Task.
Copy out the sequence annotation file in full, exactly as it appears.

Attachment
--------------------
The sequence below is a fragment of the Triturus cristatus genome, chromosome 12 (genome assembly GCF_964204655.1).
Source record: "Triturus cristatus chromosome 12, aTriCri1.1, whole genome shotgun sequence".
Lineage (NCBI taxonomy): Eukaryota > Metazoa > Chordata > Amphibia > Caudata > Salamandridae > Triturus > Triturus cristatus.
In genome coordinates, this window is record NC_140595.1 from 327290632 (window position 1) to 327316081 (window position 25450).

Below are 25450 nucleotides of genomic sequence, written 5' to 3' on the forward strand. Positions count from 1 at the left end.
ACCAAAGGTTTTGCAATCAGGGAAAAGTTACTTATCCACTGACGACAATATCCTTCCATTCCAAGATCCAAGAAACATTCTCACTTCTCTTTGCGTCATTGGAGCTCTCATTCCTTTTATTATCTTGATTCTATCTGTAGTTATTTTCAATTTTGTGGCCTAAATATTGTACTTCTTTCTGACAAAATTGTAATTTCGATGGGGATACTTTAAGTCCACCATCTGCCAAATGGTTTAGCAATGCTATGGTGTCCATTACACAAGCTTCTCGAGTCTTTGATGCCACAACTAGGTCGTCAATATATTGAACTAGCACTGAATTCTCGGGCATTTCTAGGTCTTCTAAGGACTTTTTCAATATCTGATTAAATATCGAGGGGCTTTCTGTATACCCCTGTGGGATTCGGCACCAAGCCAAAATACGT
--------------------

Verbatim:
The sequence below is a fragment of the Triturus cristatus genome, chromosome 12 (genome assembly GCF_964204655.1).
Source record: "Triturus cristatus chromosome 12, aTriCri1.1, whole genome shotgun sequence".
Lineage (NCBI taxonomy): Eukaryota > Metazoa > Chordata > Amphibia > Caudata > Salamandridae > Triturus > Triturus cristatus.
In genome coordinates, this window is record NC_140595.1 from 327290632 (window position 1) to 327316081 (window position 25450).

Below are 25450 nucleotides of genomic sequence, written 5' to 3' on the forward strand. Positions count from 1 at the left end.
ACCAAAGGTTTTGCAATCAGGGAAAAGTTACTTATCCACTGACGACAATATCCTTCCATTCCAAGATCCAAGAAACATTCTCACTTCTCTTTGCGTCATTGGAGCTCTCATTCCTTTTATTATCTTGATTCTATCTGTAGTTATTTTCAATTTTGTGGCCTAAATATTGTACTTCTTTCTGACAAAATTGTAATTTCGATGGGGATACTTTAAGTCCACCATCTGCCAAATGGTTTAGCAATGCTATGGTGTCCATTACACAAGCTTCTCGAGTCTTTGATGCCACAACTAGGTCGTCAATATATTGAACTAGCACTGAATTCTCGGGCATTTCTAGGTCTTCTAAGGACTTTTTCAATATCTGATTAAATATCGAGGGGCTTTCTGTATACCCCTGTGGGATTCGGCACCAAGCCAAAATACGT